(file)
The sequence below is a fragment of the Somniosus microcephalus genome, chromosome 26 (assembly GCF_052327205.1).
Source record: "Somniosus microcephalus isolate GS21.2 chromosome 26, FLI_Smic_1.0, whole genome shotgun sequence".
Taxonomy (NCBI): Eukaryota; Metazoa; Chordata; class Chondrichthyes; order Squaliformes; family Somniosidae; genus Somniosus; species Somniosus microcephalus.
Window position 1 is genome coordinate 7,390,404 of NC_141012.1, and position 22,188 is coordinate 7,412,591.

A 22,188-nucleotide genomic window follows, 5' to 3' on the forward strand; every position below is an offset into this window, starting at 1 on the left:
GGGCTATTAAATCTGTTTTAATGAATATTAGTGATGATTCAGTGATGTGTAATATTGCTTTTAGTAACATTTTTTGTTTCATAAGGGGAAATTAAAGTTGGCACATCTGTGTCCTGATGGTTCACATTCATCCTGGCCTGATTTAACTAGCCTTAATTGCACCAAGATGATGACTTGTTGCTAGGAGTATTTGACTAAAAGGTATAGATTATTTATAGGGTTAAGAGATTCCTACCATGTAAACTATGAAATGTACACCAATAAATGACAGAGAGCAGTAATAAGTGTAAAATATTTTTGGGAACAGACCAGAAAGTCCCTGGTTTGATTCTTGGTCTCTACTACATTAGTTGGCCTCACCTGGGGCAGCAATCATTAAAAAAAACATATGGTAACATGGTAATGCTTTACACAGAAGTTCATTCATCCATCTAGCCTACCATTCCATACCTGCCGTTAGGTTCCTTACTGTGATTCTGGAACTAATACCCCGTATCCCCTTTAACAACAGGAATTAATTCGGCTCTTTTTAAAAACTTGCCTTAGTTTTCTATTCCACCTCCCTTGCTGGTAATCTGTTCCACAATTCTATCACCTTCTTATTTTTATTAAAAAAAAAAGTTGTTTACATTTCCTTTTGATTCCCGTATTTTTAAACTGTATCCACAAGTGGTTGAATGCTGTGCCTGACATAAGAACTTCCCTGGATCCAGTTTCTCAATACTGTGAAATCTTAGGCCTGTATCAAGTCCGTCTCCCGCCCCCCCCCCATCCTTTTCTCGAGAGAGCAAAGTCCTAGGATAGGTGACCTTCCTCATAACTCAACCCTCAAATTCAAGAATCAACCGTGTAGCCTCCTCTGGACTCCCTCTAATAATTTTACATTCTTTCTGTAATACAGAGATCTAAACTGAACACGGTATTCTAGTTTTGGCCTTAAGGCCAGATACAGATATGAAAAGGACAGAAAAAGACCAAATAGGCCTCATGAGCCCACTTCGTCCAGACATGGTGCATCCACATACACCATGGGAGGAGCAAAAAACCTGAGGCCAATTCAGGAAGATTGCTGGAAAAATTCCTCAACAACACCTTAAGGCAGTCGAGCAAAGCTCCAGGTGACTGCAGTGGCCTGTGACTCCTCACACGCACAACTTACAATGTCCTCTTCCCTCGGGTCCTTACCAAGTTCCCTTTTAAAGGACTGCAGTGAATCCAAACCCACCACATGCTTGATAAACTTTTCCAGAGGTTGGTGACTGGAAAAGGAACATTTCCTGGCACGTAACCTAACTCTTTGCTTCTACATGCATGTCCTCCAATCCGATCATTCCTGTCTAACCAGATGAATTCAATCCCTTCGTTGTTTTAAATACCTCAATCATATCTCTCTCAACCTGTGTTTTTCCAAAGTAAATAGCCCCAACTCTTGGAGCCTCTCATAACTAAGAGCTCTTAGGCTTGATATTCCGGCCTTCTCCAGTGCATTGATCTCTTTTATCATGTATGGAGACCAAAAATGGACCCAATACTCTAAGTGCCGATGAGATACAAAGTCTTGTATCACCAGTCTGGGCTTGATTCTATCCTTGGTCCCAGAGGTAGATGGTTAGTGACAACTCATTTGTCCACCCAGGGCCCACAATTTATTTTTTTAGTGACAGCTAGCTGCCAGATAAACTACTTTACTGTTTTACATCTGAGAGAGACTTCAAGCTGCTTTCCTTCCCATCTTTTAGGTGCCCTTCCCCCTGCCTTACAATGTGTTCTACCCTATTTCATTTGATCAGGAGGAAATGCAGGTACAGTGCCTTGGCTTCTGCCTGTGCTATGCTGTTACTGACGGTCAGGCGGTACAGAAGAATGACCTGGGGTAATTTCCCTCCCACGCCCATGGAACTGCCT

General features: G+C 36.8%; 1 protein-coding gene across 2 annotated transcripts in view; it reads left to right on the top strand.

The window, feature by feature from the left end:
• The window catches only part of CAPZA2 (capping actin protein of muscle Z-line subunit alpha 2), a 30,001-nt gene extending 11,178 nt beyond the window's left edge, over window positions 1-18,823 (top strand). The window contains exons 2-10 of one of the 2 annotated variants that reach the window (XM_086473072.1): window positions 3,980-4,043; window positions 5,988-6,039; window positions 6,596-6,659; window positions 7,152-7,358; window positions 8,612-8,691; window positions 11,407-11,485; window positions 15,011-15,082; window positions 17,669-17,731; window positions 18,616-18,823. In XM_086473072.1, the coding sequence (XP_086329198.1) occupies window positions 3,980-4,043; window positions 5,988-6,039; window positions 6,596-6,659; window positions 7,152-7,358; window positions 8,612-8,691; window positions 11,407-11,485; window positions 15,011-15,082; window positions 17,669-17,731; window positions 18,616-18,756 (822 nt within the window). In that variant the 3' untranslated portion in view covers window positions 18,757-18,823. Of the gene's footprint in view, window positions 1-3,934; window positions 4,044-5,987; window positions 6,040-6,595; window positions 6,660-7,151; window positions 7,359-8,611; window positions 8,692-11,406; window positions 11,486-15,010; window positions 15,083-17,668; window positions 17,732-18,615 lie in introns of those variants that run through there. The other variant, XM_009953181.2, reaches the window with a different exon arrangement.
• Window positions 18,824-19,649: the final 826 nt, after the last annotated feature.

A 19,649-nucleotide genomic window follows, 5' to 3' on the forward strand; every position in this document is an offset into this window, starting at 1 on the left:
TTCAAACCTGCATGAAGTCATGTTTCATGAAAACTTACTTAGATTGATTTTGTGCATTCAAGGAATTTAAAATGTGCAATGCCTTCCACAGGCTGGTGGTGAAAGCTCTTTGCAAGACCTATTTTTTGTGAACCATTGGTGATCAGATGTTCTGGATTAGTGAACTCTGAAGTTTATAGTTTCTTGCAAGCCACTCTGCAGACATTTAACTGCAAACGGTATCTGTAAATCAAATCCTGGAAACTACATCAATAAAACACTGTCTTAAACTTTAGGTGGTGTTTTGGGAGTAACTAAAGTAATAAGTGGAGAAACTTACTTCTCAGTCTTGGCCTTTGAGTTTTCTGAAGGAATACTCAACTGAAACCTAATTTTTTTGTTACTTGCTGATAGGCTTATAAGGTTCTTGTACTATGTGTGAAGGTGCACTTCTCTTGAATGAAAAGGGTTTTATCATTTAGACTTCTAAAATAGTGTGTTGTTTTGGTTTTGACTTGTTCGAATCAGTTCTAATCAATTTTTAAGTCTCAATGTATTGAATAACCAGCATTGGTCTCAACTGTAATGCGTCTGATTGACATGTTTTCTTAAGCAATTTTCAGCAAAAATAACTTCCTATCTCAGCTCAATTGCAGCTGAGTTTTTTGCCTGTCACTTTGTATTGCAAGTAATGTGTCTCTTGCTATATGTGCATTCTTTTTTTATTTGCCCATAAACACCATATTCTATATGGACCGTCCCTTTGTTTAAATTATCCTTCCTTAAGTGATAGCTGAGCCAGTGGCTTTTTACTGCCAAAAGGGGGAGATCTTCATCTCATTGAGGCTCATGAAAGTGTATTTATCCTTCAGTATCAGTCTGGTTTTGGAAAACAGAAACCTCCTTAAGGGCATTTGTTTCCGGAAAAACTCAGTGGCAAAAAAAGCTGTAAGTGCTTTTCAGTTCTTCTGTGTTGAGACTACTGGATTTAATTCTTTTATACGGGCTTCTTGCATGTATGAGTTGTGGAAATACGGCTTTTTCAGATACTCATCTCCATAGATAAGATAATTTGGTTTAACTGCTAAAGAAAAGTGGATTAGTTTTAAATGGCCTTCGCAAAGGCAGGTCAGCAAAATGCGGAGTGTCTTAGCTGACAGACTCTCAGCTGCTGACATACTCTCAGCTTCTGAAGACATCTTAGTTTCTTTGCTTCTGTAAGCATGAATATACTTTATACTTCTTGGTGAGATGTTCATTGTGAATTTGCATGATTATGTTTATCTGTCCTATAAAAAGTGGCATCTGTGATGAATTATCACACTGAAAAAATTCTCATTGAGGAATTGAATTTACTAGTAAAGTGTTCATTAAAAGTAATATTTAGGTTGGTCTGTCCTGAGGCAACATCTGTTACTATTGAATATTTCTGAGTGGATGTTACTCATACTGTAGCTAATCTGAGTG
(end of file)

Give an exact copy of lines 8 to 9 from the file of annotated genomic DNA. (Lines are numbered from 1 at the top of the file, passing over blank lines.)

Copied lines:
The window, feature by feature from the left end:
• The window catches only part of CAPZA2 (capping actin protein of muscle Z-line subunit alpha 2), a 30,001-nt gene extending 11,178 nt beyond the window's left edge, over window positions 1-18,823 (top strand). The window contains exons 2-10 of one of the 2 annotated variants that reach the window (XM_086473072.1): window positions 3,980-4,043; window positions 5,988-6,039; window positions 6,596-6,659; window positions 7,152-7,358; window positions 8,612-8,691; window positions 11,407-11,485; window positions 15,011-15,082; window positions 17,669-17,731; window positions 18,616-18,823. In XM_086473072.1, the coding sequence (XP_086329198.1) occupies window positions 3,980-4,043; window positions 5,988-6,039; window positions 6,596-6,659; window positions 7,152-7,358; window positions 8,612-8,691; window positions 11,407-11,485; window positions 15,011-15,082; window positions 17,669-17,731; window positions 18,616-18,756 (822 nt within the window). In that variant the 3' untranslated portion in view covers window positions 18,757-18,823. Of the gene's footprint in view, window positions 1-3,934; window positions 4,044-5,987; window positions 6,040-6,595; window positions 6,660-7,151; window positions 7,359-8,611; window positions 8,692-11,406; window positions 11,486-15,010; window positions 15,083-17,668; window positions 17,732-18,615 lie in introns of those variants that run through there. The other variant, XM_009953181.2, reaches the window with a different exon arrangement.